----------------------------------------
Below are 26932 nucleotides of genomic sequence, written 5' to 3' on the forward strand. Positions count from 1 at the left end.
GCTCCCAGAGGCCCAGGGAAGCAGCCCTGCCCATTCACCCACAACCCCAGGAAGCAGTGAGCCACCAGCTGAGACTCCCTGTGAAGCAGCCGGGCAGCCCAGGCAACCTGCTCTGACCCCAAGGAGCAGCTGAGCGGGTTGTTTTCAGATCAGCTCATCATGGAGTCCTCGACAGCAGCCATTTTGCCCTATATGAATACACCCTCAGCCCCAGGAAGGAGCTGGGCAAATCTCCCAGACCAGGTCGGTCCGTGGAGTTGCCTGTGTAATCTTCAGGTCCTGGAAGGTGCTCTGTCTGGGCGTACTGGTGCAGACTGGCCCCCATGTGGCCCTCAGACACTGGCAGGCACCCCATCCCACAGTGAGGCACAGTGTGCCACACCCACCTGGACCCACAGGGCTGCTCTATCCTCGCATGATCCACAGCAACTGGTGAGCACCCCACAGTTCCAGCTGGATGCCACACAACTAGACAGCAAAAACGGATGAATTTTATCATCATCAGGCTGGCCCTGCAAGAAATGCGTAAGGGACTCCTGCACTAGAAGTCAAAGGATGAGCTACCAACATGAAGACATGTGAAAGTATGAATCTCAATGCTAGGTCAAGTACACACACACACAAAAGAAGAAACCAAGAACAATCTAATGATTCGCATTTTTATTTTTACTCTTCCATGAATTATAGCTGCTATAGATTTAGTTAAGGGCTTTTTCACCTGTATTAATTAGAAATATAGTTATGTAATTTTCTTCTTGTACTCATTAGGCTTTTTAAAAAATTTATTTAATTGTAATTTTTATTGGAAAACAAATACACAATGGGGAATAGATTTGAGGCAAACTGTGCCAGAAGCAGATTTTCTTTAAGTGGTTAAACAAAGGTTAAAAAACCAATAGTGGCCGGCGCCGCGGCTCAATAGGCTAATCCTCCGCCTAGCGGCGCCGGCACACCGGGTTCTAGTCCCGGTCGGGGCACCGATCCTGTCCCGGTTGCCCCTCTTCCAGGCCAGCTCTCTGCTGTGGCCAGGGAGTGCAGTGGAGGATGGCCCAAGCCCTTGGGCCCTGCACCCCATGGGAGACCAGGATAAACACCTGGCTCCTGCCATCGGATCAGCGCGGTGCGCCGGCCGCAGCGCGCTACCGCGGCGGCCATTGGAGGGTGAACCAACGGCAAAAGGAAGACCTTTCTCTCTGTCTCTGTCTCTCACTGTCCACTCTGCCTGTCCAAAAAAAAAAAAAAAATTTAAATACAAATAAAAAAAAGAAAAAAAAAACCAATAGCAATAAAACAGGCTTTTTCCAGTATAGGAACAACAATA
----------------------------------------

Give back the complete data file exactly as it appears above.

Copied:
Below are 26932 nucleotides of genomic sequence, written 5' to 3' on the forward strand. Positions count from 1 at the left end.
GCTCCCAGAGGCCCAGGGAAGCAGCCCTGCCCATTCACCCACAACCCCAGGAAGCAGTGAGCCACCAGCTGAGACTCCCTGTGAAGCAGCCGGGCAGCCCAGGCAACCTGCTCTGACCCCAAGGAGCAGCTGAGCGGGTTGTTTTCAGATCAGCTCATCATGGAGTCCTCGACAGCAGCCATTTTGCCCTATATGAATACACCCTCAGCCCCAGGAAGGAGCTGGGCAAATCTCCCAGACCAGGTCGGTCCGTGGAGTTGCCTGTGTAATCTTCAGGTCCTGGAAGGTGCTCTGTCTGGGCGTACTGGTGCAGACTGGCCCCCATGTGGCCCTCAGACACTGGCAGGCACCCCATCCCACAGTGAGGCACAGTGTGCCACACCCACCTGGACCCACAGGGCTGCTCTATCCTCGCATGATCCACAGCAACTGGTGAGCACCCCACAGTTCCAGCTGGATGCCACACAACTAGACAGCAAAAACGGATGAATTTTATCATCATCAGGCTGGCCCTGCAAGAAATGCGTAAGGGACTCCTGCACTAGAAGTCAAAGGATGAGCTACCAACATGAAGACATGTGAAAGTATGAATCTCAATGCTAGGTCAAGTACACACACACACAAAAGAAGAAACCAAGAACAATCTAATGATTCGCATTTTTATTTTTACTCTTCCATGAATTATAGCTGCTATAGATTTAGTTAAGGGCTTTTTCACCTGTATTAATTAGAAATATAGTTATGTAATTTTCTTCTTGTACTCATTAGGCTTTTTAAAAAATTTATTTAATTGTAATTTTTATTGGAAAACAAATACACAATGGGGAATAGATTTGAGGCAAACTGTGCCAGAAGCAGATTTTCTTTAAGTGGTTAAACAAAGGTTAAAAAACCAATAGTGGCCGGCGCCGCGGCTCAATAGGCTAATCCTCCGCCTAGCGGCGCCGGCACACCGGGTTCTAGTCCCGGTCGGGGCACCGATCCTGTCCCGGTTGCCCCTCTTCCAGGCCAGCTCTCTGCTGTGGCCAGGGAGTGCAGTGGAGGATGGCCCAAGCCCTTGGGCCCTGCACCCCATGGGAGACCAGGATAAACACCTGGCTCCTGCCATCGGATCAGCGCGGTGCGCCGGCCGCAGCGCGCTACCGCGGCGGCCATTGGAGGGTGAACCAACGGCAAAAGGAAGACCTTTCTCTCTGTCTCTGTCTCTCACTGTCCACTCTGCCTGTCCAAAAAAAAAAAAAAAATTTAAATACAAATAAAAAAAAGAAAAAAAAAACCAATAGCAATAAAACAGGCTTTTTCCAGTATAGGAACAACAATA